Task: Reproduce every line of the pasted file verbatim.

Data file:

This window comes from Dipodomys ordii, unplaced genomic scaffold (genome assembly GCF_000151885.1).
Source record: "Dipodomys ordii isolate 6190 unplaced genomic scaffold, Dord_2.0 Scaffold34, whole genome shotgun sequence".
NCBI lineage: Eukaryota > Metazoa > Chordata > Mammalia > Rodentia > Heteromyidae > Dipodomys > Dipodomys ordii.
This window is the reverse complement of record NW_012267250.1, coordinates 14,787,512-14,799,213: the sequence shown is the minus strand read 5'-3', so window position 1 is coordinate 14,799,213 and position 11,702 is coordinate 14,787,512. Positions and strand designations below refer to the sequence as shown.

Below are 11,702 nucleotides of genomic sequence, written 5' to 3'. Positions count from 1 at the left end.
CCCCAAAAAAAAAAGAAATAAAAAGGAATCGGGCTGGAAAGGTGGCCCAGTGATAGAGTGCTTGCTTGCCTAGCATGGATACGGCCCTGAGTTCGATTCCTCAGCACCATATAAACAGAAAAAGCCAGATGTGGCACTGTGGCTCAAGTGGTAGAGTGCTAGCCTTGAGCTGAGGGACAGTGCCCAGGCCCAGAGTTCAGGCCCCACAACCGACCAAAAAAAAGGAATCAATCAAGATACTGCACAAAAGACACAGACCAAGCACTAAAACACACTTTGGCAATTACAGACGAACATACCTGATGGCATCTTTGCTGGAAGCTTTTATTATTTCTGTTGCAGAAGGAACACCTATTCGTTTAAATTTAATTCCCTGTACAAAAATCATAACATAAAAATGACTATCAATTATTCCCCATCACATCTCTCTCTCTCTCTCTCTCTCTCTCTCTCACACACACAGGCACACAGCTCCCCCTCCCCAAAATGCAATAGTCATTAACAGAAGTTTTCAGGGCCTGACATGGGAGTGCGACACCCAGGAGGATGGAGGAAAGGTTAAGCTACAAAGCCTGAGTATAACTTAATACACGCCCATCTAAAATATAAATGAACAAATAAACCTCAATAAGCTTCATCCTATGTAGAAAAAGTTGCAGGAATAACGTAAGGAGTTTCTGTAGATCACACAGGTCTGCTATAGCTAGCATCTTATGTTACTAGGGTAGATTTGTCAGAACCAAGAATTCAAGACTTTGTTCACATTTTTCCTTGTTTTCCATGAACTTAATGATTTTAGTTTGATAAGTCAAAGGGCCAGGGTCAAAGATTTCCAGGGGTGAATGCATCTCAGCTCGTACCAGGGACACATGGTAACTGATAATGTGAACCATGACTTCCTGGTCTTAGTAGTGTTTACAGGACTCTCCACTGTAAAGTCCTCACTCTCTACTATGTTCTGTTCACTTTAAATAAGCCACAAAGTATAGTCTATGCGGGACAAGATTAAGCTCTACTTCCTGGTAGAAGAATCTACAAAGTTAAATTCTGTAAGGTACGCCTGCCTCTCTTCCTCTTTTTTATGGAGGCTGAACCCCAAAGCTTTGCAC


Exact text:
This window comes from Dipodomys ordii, unplaced genomic scaffold (genome assembly GCF_000151885.1).
Source record: "Dipodomys ordii isolate 6190 unplaced genomic scaffold, Dord_2.0 Scaffold34, whole genome shotgun sequence".
NCBI lineage: Eukaryota > Metazoa > Chordata > Mammalia > Rodentia > Heteromyidae > Dipodomys > Dipodomys ordii.
This window is the reverse complement of record NW_012267250.1, coordinates 14,787,512-14,799,213: the sequence shown is the minus strand read 5'-3', so window position 1 is coordinate 14,799,213 and position 11,702 is coordinate 14,787,512. Positions and strand designations below refer to the sequence as shown.

Below are 11,702 nucleotides of genomic sequence, written 5' to 3'. Positions count from 1 at the left end.
CCCCAAAAAAAAAAGAAATAAAAAGGAATCGGGCTGGAAAGGTGGCCCAGTGATAGAGTGCTTGCTTGCCTAGCATGGATACGGCCCTGAGTTCGATTCCTCAGCACCATATAAACAGAAAAAGCCAGATGTGGCACTGTGGCTCAAGTGGTAGAGTGCTAGCCTTGAGCTGAGGGACAGTGCCCAGGCCCAGAGTTCAGGCCCCACAACCGACCAAAAAAAAGGAATCAATCAAGATACTGCACAAAAGACACAGACCAAGCACTAAAACACACTTTGGCAATTACAGACGAACATACCTGATGGCATCTTTGCTGGAAGCTTTTATTATTTCTGTTGCAGAAGGAACACCTATTCGTTTAAATTTAATTCCCTGTACAAAAATCATAACATAAAAATGACTATCAATTATTCCCCATCACATCTCTCTCTCTCTCTCTCTCTCTCTCTCTCACACACACAGGCACACAGCTCCCCCTCCCCAAAATGCAATAGTCATTAACAGAAGTTTTCAGGGCCTGACATGGGAGTGCGACACCCAGGAGGATGGAGGAAAGGTTAAGCTACAAAGCCTGAGTATAACTTAATACACGCCCATCTAAAATATAAATGAACAAATAAACCTCAATAAGCTTCATCCTATGTAGAAAAAGTTGCAGGAATAACGTAAGGAGTTTCTGTAGATCACACAGGTCTGCTATAGCTAGCATCTTATGTTACTAGGGTAGATTTGTCAGAACCAAGAATTCAAGACTTTGTTCACATTTTTCCTTGTTTTCCATGAACTTAATGATTTTAGTTTGATAAGTCAAAGGGCCAGGGTCAAAGATTTCCAGGGGTGAATGCATCTCAGCTCGTACCAGGGACACATGGTAACTGATAATGTGAACCATGACTTCCTGGTCTTAGTAGTGTTTACAGGACTCTCCACTGTAAAGTCCTCACTCTCTACTATGTTCTGTTCACTTTAAATAAGCCACAAAGTATAGTCTATGCGGGACAAGATTAAGCTCTACTTCCTGGTAGAAGAATCTACAAAGTTAAATTCTGTAAGGTACGCCTGCCTCTCTTCCTCTTTTTTATGGAGGCTGAACCCCAAAGCTTTGCAC